The Pla d'Almatà is the largest Andalusian site preserved in Catalonia and one of the main ones in ancient Al-Andalus, the country founded by the Arabs on the Iberian Peninsula during the 8th and 15th centuries.
The archaeological remains of the Pla d'Almatà correspond to one of the neighborhoods of Madina Balaguer, an important city of new plant, perfectly planned, which was created from the tenth century.
The Pla d'Almatà was the original nucleus of the city and one of the main districts. It was surrounded by a wall, of which about 700 meters are preserved, built with sandstone ashlars at the base and a top wall lock made of brick formwork. At irregular intervals, 27 massive brick towers were built using the same technique.
The archaeological remains of the Pla d'Almatà are distributed around streets, which draw a regular and orderly city, with residential areas, industrial areas, places of worship and cemeteries.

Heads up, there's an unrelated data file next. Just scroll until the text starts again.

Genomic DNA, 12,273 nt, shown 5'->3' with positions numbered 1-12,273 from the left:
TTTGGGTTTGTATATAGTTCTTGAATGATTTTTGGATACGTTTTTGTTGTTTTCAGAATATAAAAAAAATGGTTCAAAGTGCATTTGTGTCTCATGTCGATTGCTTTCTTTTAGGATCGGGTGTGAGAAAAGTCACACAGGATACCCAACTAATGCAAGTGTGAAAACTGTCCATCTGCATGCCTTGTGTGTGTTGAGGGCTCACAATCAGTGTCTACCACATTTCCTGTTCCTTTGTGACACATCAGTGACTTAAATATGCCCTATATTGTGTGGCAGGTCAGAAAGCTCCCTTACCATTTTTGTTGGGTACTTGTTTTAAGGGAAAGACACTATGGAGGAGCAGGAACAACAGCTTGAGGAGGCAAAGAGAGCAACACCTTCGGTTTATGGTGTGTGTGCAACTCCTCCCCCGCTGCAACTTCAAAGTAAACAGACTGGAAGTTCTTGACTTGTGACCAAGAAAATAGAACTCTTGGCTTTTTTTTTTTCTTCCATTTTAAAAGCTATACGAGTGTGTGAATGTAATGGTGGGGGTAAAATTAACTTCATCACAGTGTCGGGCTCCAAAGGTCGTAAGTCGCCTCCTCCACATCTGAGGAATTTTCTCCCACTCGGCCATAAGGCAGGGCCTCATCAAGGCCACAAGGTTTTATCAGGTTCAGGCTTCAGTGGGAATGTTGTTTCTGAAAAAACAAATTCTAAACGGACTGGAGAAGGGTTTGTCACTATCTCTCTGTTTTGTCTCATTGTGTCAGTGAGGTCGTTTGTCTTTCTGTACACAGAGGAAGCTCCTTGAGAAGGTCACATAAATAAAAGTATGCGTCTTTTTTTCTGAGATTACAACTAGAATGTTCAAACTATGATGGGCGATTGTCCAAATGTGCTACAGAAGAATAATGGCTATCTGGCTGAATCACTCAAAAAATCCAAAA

The mosque was located where the church of the Saint Christ is today and was a fundamental building: it taught doctrine, administered justice and held large public meetings. Around this mosque was a large cemetery.
The Pla d'Almatà Archaeological Park corresponds to one of the residential areas of the neighborhood, where four houses and two sections of streets have been excavated and turned into a museum. Archaeological excavations have made it possible to recover an important collection of objects from everyday life that can be seen in the Museu de la Noguera.